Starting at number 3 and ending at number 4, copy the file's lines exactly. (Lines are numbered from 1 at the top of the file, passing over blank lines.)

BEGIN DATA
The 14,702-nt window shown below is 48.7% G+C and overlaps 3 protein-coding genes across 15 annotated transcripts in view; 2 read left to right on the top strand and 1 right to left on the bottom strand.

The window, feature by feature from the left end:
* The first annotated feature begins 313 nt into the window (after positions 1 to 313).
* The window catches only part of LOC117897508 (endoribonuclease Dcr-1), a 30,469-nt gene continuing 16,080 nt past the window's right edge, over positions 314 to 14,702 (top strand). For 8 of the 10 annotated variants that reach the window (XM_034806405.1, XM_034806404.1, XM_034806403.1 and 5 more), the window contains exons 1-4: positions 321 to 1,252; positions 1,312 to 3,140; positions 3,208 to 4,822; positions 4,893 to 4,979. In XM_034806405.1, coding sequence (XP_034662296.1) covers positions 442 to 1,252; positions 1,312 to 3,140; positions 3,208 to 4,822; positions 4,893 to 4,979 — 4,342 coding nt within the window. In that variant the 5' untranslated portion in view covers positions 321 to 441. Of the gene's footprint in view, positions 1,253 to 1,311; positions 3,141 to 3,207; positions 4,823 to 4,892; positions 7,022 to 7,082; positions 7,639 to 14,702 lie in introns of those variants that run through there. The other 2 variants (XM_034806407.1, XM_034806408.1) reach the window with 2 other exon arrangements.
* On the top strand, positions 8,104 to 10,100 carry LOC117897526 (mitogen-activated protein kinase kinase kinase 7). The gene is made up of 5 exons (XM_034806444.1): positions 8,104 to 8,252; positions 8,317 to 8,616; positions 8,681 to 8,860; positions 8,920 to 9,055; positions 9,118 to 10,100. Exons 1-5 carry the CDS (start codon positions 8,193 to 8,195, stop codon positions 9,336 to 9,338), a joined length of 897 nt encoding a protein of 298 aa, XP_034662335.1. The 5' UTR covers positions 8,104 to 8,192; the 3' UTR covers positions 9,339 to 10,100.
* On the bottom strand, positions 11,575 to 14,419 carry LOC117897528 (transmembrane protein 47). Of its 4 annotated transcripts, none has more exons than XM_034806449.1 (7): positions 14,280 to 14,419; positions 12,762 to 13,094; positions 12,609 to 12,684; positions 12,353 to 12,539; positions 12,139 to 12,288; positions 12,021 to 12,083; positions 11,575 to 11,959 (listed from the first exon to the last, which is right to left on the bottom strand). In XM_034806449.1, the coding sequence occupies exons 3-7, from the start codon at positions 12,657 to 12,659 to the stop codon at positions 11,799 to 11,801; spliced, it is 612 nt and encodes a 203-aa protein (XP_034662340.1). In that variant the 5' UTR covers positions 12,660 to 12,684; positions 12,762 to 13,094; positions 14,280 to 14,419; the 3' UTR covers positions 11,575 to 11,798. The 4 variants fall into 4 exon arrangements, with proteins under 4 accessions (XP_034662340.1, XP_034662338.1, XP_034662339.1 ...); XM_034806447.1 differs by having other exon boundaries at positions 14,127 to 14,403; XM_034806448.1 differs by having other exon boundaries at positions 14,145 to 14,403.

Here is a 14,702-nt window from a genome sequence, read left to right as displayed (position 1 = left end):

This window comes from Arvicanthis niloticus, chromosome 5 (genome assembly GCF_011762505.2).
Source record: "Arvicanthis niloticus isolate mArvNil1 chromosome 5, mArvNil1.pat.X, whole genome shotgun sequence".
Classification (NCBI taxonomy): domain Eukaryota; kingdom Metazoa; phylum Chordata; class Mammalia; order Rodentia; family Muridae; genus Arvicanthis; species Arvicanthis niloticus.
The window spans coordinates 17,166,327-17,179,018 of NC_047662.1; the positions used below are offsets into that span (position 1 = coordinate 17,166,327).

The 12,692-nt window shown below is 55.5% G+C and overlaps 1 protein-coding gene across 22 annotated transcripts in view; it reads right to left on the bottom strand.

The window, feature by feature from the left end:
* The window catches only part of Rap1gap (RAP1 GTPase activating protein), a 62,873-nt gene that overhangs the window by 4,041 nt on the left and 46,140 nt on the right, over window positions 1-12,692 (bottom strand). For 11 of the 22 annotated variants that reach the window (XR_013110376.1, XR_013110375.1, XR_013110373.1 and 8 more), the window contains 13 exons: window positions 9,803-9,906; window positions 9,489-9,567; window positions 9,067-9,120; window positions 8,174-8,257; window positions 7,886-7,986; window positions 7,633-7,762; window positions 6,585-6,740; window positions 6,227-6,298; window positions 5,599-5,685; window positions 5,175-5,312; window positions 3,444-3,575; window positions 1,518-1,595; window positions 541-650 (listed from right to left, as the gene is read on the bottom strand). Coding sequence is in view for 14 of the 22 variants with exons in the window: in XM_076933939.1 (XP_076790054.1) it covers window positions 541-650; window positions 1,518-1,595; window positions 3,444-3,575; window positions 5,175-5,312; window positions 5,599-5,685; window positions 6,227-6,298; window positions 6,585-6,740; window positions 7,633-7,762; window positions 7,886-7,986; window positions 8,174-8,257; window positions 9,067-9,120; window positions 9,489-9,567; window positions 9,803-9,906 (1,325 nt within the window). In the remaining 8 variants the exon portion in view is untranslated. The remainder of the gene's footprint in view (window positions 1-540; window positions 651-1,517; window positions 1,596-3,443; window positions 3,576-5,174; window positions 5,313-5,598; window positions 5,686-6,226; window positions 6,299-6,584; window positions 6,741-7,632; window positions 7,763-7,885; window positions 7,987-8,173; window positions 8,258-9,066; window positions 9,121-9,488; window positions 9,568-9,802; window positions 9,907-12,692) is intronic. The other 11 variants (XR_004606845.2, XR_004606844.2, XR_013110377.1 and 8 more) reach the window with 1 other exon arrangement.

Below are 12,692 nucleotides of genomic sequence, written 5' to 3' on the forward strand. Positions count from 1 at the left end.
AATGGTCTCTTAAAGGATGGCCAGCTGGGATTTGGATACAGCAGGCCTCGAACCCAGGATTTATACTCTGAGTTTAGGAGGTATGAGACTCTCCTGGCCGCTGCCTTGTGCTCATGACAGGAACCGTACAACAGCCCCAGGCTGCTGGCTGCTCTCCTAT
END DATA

* The first annotated feature begins 313 nt into the window (after positions 1 to 313).
* The window catches only part of LOC117897508 (endoribonuclease Dcr-1), a 30,469-nt gene continuing 16,080 nt past the window's right edge, over positions 314 to 14,702 (top strand). For 8 of the 10 annotated variants that reach the window (XM_034806405.1, XM_034806404.1, XM_034806403.1 and 5 more), the window contains exons 1-4: positions 321 to 1,252; positions 1,312 to 3,140; positions 3,208 to 4,822; positions 4,893 to 4,979. In XM_034806405.1, coding sequence (XP_034662296.1) covers positions 442 to 1,252; positions 1,312 to 3,140; positions 3,208 to 4,822; positions 4,893 to 4,979 — 4,342 coding nt within the window. In that variant the 5' untranslated portion in view covers positions 321 to 441. Of the gene's footprint in view, positions 1,253 to 1,311; positions 3,141 to 3,207; positions 4,823 to 4,892; positions 7,022 to 7,082; positions 7,639 to 14,702 lie in introns of those variants that run through there. The other 2 variants (XM_034806407.1, XM_034806408.1) reach the window with 2 other exon arrangements.